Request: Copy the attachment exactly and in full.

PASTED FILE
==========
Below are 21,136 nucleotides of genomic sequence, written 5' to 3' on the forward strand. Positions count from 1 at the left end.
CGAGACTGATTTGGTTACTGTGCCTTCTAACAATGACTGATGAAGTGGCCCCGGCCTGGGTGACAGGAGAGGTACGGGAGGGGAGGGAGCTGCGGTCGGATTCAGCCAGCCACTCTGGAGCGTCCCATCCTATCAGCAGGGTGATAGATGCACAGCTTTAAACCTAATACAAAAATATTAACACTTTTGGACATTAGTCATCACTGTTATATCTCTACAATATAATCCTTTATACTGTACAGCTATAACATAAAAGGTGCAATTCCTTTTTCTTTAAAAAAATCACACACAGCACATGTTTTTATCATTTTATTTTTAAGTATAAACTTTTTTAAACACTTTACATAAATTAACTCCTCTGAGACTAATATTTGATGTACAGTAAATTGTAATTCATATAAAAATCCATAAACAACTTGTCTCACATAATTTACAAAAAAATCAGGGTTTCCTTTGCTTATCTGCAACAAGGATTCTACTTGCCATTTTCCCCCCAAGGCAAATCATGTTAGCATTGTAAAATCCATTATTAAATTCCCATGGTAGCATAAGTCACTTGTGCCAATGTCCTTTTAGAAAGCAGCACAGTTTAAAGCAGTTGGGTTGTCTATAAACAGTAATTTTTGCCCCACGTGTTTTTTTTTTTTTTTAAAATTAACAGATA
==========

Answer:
Below are 21,136 nucleotides of genomic sequence, written 5' to 3' on the forward strand. Positions count from 1 at the left end.
CGAGACTGATTTGGTTACTGTGCCTTCTAACAATGACTGATGAAGTGGCCCCGGCCTGGGTGACAGGAGAGGTACGGGAGGGGAGGGAGCTGCGGTCGGATTCAGCCAGCCACTCTGGAGCGTCCCATCCTATCAGCAGGGTGATAGATGCACAGCTTTAAACCTAATACAAAAATATTAACACTTTTGGACATTAGTCATCACTGTTATATCTCTACAATATAATCCTTTATACTGTACAGCTATAACATAAAAGGTGCAATTCCTTTTTCTTTAAAAAAATCACACACAGCACATGTTTTTATCATTTTATTTTTAAGTATAAACTTTTTTAAACACTTTACATAAATTAACTCCTCTGAGACTAATATTTGATGTACAGTAAATTGTAATTCATATAAAAATCCATAAACAACTTGTCTCACATAATTTACAAAAAAATCAGGGTTTCCTTTGCTTATCTGCAACAAGGATTCTACTTGCCATTTTCCCCCCAAGGCAAATCATGTTAGCATTGTAAAATCCATTATTAAATTCCCATGGTAGCATAAGTCACTTGTGCCAATGTCCTTTTAGAAAGCAGCACAGTTTAAAGCAGTTGGGTTGTCTATAAACAGTAATTTTTGCCCCACGTGTTTTTTTTTTTTTTTAAAATTAACAGATA